Advancements in processing powers and software support in the area of Machine Learning (ML) have given data the value, that puts the data into the centre of the business, making it the biggest asset of them all! That has inevitably lead to big concerns about the privacy, mostly justified…

But… having the data and being able to learn from it (ML), can create a whole new world of use cases for users (AI). Big Cloud data centres seem to be an ideal environment to perform machine learning, greatly benefiting from sampling from large amounts of similar data created by large amounts of the user. The situation is ideal for all kinds of algorithms of ML.

When the models are created and accepted they are being constantly improved by learning from new data, also being reinforced by user actions. But they serve the specific purpose and this is classifying new incoming data to give power to systems to make decisions based on it. Traditionally the data is analysed and classified in the Cloud as well. After all, this is the same place, where models are being re-learned and improved. Makes sense, doesn’t it?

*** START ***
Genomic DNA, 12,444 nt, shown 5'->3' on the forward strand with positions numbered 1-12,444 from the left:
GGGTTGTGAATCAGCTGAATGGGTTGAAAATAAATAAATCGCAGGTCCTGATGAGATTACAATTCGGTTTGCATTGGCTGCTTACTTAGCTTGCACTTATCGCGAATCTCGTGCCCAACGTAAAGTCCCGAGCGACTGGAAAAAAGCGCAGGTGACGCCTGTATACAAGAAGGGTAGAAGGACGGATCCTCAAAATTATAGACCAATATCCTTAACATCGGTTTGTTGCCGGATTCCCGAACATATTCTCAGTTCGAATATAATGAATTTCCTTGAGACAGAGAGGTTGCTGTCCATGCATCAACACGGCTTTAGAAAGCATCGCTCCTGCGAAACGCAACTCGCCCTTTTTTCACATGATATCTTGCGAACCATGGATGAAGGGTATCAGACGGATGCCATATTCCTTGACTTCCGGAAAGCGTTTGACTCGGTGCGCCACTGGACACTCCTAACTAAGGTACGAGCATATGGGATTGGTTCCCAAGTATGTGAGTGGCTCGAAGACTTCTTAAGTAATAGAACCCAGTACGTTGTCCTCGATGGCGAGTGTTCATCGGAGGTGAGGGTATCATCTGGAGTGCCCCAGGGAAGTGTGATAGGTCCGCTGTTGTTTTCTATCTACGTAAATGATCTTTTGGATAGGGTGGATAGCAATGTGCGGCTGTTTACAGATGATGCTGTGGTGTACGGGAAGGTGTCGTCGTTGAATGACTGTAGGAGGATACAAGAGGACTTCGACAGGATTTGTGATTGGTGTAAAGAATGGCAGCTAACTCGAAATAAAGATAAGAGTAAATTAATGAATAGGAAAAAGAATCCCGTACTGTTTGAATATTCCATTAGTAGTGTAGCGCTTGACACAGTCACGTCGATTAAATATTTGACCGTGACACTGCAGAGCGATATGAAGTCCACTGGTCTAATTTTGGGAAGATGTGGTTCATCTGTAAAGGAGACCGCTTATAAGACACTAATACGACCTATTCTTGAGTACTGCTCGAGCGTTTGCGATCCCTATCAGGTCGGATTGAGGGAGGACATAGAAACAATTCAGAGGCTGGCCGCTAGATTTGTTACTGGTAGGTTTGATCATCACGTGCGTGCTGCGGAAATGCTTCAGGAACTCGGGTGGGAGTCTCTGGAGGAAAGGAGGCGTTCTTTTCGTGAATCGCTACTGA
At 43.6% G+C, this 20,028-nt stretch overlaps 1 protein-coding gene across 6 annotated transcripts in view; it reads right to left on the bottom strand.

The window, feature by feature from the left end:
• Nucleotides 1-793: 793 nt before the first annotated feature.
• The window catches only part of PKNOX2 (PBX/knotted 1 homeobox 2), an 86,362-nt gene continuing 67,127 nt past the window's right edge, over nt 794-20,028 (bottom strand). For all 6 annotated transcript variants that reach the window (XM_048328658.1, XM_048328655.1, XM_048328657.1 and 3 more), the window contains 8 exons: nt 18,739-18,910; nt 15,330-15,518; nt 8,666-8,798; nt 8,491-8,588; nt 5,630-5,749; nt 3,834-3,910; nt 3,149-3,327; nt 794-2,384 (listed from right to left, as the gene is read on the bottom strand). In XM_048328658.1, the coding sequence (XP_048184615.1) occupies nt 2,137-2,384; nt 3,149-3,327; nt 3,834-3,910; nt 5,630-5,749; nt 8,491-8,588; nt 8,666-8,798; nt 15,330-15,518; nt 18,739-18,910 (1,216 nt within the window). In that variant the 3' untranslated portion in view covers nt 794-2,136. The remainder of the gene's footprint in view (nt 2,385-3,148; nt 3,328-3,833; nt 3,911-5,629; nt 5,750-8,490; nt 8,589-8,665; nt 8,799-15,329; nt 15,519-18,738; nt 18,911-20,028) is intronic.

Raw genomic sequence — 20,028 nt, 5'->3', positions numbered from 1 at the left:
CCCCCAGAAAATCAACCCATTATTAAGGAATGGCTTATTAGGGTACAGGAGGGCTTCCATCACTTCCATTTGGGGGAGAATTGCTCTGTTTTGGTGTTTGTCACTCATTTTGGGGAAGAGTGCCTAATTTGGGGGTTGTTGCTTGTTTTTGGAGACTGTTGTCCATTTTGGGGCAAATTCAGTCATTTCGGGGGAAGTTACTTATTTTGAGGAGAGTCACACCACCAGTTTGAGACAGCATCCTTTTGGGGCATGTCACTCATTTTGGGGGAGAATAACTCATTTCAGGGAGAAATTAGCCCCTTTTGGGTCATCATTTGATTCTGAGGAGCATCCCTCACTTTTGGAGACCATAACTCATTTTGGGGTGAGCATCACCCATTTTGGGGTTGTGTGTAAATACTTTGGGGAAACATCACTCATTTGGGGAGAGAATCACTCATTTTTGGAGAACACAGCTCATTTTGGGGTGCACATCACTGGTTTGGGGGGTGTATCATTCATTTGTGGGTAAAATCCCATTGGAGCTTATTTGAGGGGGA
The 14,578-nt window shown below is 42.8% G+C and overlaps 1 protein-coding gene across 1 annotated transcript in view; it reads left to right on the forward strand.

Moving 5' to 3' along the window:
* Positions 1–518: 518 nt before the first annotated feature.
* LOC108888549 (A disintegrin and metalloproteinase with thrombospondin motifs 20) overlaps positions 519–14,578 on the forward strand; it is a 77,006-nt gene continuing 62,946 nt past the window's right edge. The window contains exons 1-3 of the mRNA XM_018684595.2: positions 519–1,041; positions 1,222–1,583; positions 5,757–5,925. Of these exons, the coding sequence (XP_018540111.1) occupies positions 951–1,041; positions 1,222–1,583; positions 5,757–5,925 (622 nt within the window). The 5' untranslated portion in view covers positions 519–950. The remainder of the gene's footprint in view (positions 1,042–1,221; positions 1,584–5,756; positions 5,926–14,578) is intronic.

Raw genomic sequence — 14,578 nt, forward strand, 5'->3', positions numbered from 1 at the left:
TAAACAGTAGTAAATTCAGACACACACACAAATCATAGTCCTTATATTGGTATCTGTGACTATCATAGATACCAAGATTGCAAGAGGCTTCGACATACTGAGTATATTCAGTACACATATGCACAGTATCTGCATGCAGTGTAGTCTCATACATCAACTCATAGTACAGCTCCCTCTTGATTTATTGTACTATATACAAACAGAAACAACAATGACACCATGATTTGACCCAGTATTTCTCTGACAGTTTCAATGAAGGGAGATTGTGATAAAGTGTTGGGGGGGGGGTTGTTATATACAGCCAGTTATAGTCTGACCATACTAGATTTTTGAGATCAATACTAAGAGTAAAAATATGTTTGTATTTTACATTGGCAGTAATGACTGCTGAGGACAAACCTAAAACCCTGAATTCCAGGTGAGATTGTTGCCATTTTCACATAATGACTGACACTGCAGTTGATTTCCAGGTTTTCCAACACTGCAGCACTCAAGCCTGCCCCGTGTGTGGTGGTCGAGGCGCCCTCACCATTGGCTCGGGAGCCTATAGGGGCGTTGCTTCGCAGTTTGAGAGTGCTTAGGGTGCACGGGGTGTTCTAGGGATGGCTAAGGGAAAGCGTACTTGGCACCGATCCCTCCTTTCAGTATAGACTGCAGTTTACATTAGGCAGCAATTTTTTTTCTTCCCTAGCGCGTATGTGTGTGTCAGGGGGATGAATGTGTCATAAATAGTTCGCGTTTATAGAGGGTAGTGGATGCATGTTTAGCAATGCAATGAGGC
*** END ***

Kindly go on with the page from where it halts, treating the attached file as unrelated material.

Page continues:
sWell, not always. Actually, not most of the time. Why? For many reasons, but before even mentioning them, or at least the most important ones, we could summarize them into one alone:

Data is mostly first captured on the device and before being classified, it needs to be transferred to the cloud and then the results back to the device. Doesn’t seem like super efficient, does it?

Why AI on Device?

A hint comes from the cue above. But that’s only a tip of an iceberg. Reasons go much deeper than that.

Performance related reasons

  • The action happens on the device, not remote, sometimes instantly
  • No network latency, fewer energy resources spent — „Green AI”
  • Better use of strong Device CPU & GPU resources whilst saving Cloud resources
  • Less dependant on a good network connection performs better for user
  • Differential AI — accessing server resources only for deltas delivering superior experience through a hybrid approach

AI makes a difference in general, but sometimes only if it follows immediately the action it captured. Network latency prevents that at all, not only decreases the quality of user experience. Also, the devices are very, very strong today. They can handle unprecedented about of data. Actually, many devices will outperform servers in the could, because they have high performant GPU (Graphics Processing Unit), which have due to the graphics requirements specially built circuit logic for high performant matrix operations, which is ideal for AI as well!

Other important points (Safety, Privacy)

  • Processing data on the device, works with end-to-end encryption, too
  • Unencrypted data never has to leave the device